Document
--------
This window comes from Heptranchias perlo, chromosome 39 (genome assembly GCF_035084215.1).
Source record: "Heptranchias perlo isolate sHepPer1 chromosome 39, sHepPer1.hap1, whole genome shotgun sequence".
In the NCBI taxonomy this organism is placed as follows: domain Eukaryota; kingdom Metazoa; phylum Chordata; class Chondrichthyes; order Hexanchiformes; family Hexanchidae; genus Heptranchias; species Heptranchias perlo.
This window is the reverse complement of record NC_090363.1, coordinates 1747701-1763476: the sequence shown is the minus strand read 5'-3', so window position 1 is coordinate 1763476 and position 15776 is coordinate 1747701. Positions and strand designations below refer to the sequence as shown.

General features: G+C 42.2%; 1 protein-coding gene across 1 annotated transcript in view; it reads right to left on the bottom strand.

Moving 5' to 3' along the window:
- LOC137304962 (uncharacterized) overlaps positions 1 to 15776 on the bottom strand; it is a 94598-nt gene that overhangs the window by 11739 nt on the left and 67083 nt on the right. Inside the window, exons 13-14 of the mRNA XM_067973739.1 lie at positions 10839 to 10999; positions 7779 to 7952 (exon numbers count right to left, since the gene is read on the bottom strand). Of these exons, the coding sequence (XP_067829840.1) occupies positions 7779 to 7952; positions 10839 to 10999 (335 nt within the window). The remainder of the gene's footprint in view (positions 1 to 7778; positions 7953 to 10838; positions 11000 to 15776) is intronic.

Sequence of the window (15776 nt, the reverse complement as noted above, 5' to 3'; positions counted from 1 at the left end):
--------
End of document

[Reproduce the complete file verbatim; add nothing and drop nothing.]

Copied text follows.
This window comes from Heptranchias perlo, chromosome 39 (genome assembly GCF_035084215.1).
Source record: "Heptranchias perlo isolate sHepPer1 chromosome 39, sHepPer1.hap1, whole genome shotgun sequence".
In the NCBI taxonomy this organism is placed as follows: domain Eukaryota; kingdom Metazoa; phylum Chordata; class Chondrichthyes; order Hexanchiformes; family Hexanchidae; genus Heptranchias; species Heptranchias perlo.
This window is the reverse complement of record NC_090363.1, coordinates 1747701-1763476: the sequence shown is the minus strand read 5'-3', so window position 1 is coordinate 1763476 and position 15776 is coordinate 1747701. Positions and strand designations below refer to the sequence as shown.

General features: G+C 42.2%; 1 protein-coding gene across 1 annotated transcript in view; it reads right to left on the bottom strand.

Moving 5' to 3' along the window:
- LOC137304962 (uncharacterized) overlaps positions 1 to 15776 on the bottom strand; it is a 94598-nt gene that overhangs the window by 11739 nt on the left and 67083 nt on the right. Inside the window, exons 13-14 of the mRNA XM_067973739.1 lie at positions 10839 to 10999; positions 7779 to 7952 (exon numbers count right to left, since the gene is read on the bottom strand). Of these exons, the coding sequence (XP_067829840.1) occupies positions 7779 to 7952; positions 10839 to 10999 (335 nt within the window). The remainder of the gene's footprint in view (positions 1 to 7778; positions 7953 to 10838; positions 11000 to 15776) is intronic.

Sequence of the window (15776 nt, the reverse complement as noted above, 5' to 3'; positions counted from 1 at the left end):